Site MID 2: Centurion Way 

Land at Centurion Way is allocated for residential development of around 75 new homes. Development proposals must:

  1. seek to retain as much of the existing boundary hedges as possible as part of a comprehensive landscaping scheme, which should be designed to mitigate any impact of the development upon the wider landscape;
  2. include a strategy for the provision and long term management of off-site habitat for ground nesting farmland birds;
  3. make a contribution towards the delivery of the Middlewich Eastern Bypass; and
  4. undertake a Mineral Resource Assessment for sand and gravel.

Supporting information

12.43  This 2.49 ha greenfield site is located to the northeast of Middlewich between Centurion Way to the west, Holmes Chapel Road to the south and Byley Lane to the north. Surrounding land uses include residential, a public house and open countryside. The site has been identified to deliver around 75 new homes and presents an opportunity to deliver a sustainable residential development, whilst supporting the delivery of key infrastructure through financial contributions to the Middlewich Eastern Bypass.

12.44  Development proposals should seek to retain as much of the existing boundary hedges as possible and include a comprehensive landscaping scheme, in order to integrate the site into the wider landscape.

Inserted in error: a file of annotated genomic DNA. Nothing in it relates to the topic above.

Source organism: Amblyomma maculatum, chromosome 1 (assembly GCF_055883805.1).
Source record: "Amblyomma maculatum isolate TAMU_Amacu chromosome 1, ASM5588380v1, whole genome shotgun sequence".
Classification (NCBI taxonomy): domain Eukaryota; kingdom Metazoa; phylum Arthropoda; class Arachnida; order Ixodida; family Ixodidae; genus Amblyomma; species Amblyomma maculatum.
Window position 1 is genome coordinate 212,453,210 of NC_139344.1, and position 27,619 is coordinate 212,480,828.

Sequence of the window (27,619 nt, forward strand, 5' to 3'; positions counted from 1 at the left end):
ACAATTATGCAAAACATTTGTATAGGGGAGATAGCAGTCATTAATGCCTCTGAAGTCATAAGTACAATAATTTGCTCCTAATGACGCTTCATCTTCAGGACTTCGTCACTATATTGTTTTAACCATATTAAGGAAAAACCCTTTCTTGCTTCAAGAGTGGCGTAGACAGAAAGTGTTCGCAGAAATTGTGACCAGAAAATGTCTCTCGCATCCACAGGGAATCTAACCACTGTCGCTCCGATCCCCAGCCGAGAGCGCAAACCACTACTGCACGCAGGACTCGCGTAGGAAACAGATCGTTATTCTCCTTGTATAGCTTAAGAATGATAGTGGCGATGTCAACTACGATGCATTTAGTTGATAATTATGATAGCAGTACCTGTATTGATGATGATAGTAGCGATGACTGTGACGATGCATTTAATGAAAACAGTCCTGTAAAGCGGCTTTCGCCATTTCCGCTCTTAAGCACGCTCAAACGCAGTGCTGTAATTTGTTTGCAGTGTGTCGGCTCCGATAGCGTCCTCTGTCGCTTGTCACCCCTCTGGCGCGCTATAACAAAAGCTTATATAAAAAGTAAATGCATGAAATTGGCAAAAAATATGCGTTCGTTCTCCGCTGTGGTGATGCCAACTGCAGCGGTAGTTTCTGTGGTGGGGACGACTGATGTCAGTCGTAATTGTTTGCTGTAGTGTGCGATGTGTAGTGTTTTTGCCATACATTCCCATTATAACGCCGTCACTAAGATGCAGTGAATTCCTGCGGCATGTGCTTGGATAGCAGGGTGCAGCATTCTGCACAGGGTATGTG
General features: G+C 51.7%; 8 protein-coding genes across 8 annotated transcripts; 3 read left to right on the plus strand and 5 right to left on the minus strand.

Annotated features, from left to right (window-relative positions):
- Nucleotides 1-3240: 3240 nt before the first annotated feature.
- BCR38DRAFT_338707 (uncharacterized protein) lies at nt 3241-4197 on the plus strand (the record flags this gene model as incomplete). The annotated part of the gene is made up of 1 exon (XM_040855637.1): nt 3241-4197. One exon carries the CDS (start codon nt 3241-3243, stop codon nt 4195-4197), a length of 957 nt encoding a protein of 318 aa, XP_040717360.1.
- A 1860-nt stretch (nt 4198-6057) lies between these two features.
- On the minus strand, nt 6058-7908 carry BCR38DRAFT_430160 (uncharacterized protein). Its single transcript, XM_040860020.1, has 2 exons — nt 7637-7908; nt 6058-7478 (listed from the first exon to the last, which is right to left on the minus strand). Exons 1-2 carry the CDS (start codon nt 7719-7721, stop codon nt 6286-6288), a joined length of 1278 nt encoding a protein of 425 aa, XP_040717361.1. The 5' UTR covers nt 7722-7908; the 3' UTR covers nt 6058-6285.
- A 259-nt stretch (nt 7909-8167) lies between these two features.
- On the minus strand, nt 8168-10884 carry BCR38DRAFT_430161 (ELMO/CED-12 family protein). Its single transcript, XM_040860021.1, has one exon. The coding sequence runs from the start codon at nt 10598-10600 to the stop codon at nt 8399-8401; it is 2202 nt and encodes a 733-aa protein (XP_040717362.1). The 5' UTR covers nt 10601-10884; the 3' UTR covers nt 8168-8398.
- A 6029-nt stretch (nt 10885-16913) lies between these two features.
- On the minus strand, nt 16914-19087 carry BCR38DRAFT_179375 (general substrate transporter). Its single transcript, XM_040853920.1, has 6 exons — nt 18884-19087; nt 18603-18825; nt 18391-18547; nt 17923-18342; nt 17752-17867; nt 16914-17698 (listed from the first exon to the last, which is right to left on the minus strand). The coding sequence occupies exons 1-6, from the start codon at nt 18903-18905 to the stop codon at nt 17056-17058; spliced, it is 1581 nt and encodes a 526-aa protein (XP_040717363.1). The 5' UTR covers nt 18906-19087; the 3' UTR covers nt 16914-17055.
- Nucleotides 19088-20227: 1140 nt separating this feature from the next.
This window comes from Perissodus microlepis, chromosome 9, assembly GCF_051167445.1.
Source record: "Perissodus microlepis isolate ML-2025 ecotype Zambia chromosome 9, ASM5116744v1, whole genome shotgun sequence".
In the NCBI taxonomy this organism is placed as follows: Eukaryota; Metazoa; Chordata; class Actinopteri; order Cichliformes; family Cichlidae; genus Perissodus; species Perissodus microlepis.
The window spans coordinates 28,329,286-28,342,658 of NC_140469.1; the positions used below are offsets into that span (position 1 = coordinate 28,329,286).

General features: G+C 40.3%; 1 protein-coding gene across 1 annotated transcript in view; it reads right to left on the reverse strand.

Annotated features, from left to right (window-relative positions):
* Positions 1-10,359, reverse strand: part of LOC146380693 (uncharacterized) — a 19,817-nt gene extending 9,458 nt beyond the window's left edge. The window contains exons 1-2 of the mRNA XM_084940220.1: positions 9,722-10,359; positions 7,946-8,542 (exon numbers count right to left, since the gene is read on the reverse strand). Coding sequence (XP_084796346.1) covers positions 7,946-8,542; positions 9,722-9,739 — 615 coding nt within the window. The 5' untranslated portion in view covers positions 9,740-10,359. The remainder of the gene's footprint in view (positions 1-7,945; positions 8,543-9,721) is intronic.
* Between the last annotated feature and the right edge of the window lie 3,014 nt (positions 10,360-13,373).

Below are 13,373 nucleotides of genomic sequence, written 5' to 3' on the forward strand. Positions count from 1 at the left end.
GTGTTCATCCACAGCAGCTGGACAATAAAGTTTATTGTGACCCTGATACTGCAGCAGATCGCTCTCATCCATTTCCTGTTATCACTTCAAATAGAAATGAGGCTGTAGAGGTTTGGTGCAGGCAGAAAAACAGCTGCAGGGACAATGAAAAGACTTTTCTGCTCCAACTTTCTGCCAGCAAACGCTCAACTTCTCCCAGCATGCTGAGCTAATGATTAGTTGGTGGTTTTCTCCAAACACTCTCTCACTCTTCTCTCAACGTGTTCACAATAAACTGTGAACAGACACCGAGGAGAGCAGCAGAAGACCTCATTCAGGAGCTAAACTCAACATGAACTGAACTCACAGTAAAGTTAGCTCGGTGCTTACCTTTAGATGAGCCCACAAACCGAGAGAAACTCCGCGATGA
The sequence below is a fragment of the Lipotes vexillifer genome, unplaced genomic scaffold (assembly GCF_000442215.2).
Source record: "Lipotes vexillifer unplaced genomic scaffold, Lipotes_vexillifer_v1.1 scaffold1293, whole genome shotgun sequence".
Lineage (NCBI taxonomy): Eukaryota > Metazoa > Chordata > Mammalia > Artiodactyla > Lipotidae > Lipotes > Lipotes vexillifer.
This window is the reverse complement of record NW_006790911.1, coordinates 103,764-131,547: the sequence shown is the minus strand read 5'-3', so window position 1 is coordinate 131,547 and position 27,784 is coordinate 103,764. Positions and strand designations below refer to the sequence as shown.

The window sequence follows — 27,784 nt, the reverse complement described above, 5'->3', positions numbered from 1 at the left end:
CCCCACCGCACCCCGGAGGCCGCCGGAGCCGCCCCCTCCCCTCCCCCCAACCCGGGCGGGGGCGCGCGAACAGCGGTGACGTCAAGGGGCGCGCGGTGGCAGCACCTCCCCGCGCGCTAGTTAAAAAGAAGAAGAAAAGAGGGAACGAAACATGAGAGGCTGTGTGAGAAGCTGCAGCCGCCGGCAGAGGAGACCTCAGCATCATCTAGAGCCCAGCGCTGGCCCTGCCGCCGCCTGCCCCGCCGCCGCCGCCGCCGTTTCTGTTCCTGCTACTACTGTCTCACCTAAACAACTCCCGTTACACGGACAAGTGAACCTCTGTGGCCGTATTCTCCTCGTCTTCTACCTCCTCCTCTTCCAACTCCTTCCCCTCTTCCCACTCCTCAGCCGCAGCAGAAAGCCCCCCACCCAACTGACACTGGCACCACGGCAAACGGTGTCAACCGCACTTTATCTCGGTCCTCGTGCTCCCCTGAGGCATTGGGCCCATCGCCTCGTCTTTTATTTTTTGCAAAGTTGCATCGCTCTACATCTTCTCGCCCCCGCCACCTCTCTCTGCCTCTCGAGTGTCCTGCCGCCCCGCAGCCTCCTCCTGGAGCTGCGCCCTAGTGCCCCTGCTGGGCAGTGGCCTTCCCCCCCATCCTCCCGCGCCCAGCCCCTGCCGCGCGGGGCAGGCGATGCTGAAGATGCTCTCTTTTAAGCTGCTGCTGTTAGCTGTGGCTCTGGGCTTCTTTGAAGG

12.45  Priority bird species have been identified on the site, including Skylark and Wagtails. An ecological assessment should be submitted with any planning application and mitigation, in the form of an offsite habitat creation scheme to address any potential impact, should be provided.

12.46  The site lies just beyond Middlewich’s Area of Archaeological Potential. There have been Roman finds within the site and an archaeological assessment should be submitted with any planning application.

12.47  The council is aware from BGS mineral resource mapping that the site is likely to contain sand and gravel resources as well as being part of a wider adjoining sand resource. As sand is a finite resource essential to support economic growth, it is considered to be of local and national importance in planning policy terms. In line with LPS Policy SE 10 ‘Sustainable provision of minerals’ and national guidance on mineral safeguarding, the council will require the applicant to submit a Mineral Resource Assessment as part of any application to provide information on the feasibility of prior extraction of the mineral resource before the proposed development proceeds and the sterilisation potential that the proposed development will have on any future extraction of the wider resource. The Mineral Resource Assessment should be of a standard acceptable to the council, as the minerals planning authority, and undertaken by a suitably competent person with appropriate qualifications or professional background, such as a minerals surveyor. The findings of the Mineral Resource Assessment will be an important planning consideration in the determination of any planning application for the development of this site.

12.48  Further information on Mineral Resource Assessments can be found in the Minerals Safeguarding Practice Guidance v1.4 (PDF, 299KB) (2019, The Mineral Products Association &The Planning Officers Society).

Policy information


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